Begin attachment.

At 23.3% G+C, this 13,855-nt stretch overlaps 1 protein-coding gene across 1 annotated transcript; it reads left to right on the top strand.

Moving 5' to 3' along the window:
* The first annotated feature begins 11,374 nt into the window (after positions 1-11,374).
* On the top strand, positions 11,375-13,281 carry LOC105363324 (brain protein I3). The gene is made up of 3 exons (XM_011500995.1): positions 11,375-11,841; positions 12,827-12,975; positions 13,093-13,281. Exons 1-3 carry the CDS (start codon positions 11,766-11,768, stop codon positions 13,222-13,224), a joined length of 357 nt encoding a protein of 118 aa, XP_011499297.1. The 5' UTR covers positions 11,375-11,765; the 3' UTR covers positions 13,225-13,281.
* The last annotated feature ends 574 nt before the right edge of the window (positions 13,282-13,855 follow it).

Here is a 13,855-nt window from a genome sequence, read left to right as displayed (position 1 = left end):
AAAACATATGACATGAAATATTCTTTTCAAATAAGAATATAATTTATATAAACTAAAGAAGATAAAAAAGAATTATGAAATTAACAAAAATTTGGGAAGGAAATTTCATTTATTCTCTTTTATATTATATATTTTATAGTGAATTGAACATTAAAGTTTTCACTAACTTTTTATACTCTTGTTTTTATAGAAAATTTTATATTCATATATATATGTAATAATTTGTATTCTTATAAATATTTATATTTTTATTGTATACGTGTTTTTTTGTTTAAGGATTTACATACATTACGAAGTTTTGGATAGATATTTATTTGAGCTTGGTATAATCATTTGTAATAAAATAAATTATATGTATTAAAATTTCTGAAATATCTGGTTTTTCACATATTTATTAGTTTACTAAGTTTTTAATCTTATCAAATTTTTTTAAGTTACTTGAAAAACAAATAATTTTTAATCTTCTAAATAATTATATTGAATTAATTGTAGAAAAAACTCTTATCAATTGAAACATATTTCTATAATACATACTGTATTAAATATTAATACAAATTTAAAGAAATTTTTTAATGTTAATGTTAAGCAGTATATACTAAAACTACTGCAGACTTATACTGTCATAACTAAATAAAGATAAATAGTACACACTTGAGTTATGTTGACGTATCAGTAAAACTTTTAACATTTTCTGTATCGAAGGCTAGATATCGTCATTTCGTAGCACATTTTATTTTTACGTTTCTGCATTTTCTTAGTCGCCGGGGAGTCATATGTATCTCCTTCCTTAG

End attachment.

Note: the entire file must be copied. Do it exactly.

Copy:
At 23.3% G+C, this 13,855-nt stretch overlaps 1 protein-coding gene across 1 annotated transcript; it reads left to right on the top strand.

Moving 5' to 3' along the window:
* The first annotated feature begins 11,374 nt into the window (after positions 1-11,374).
* On the top strand, positions 11,375-13,281 carry LOC105363324 (brain protein I3). The gene is made up of 3 exons (XM_011500995.1): positions 11,375-11,841; positions 12,827-12,975; positions 13,093-13,281. Exons 1-3 carry the CDS (start codon positions 11,766-11,768, stop codon positions 13,222-13,224), a joined length of 357 nt encoding a protein of 118 aa, XP_011499297.1. The 5' UTR covers positions 11,375-11,765; the 3' UTR covers positions 13,225-13,281.
* The last annotated feature ends 574 nt before the right edge of the window (positions 13,282-13,855 follow it).

Here is a 13,855-nt window from a genome sequence, read left to right as displayed (position 1 = left end):
AAAACATATGACATGAAATATTCTTTTCAAATAAGAATATAATTTATATAAACTAAAGAAGATAAAAAAGAATTATGAAATTAACAAAAATTTGGGAAGGAAATTTCATTTATTCTCTTTTATATTATATATTTTATAGTGAATTGAACATTAAAGTTTTCACTAACTTTTTATACTCTTGTTTTTATAGAAAATTTTATATTCATATATATATGTAATAATTTGTATTCTTATAAATATTTATATTTTTATTGTATACGTGTTTTTTTGTTTAAGGATTTACATACATTACGAAGTTTTGGATAGATATTTATTTGAGCTTGGTATAATCATTTGTAATAAAATAAATTATATGTATTAAAATTTCTGAAATATCTGGTTTTTCACATATTTATTAGTTTACTAAGTTTTTAATCTTATCAAATTTTTTTAAGTTACTTGAAAAACAAATAATTTTTAATCTTCTAAATAATTATATTGAATTAATTGTAGAAAAAACTCTTATCAATTGAAACATATTTCTATAATACATACTGTATTAAATATTAATACAAATTTAAAGAAATTTTTTAATGTTAATGTTAAGCAGTATATACTAAAACTACTGCAGACTTATACTGTCATAACTAAATAAAGATAAATAGTACACACTTGAGTTATGTTGACGTATCAGTAAAACTTTTAACATTTTCTGTATCGAAGGCTAGATATCGTCATTTCGTAGCACATTTTATTTTTACGTTTCTGCATTTTCTTAGTCGCCGGGGAGTCATATGTATCTCCTTCCTTAG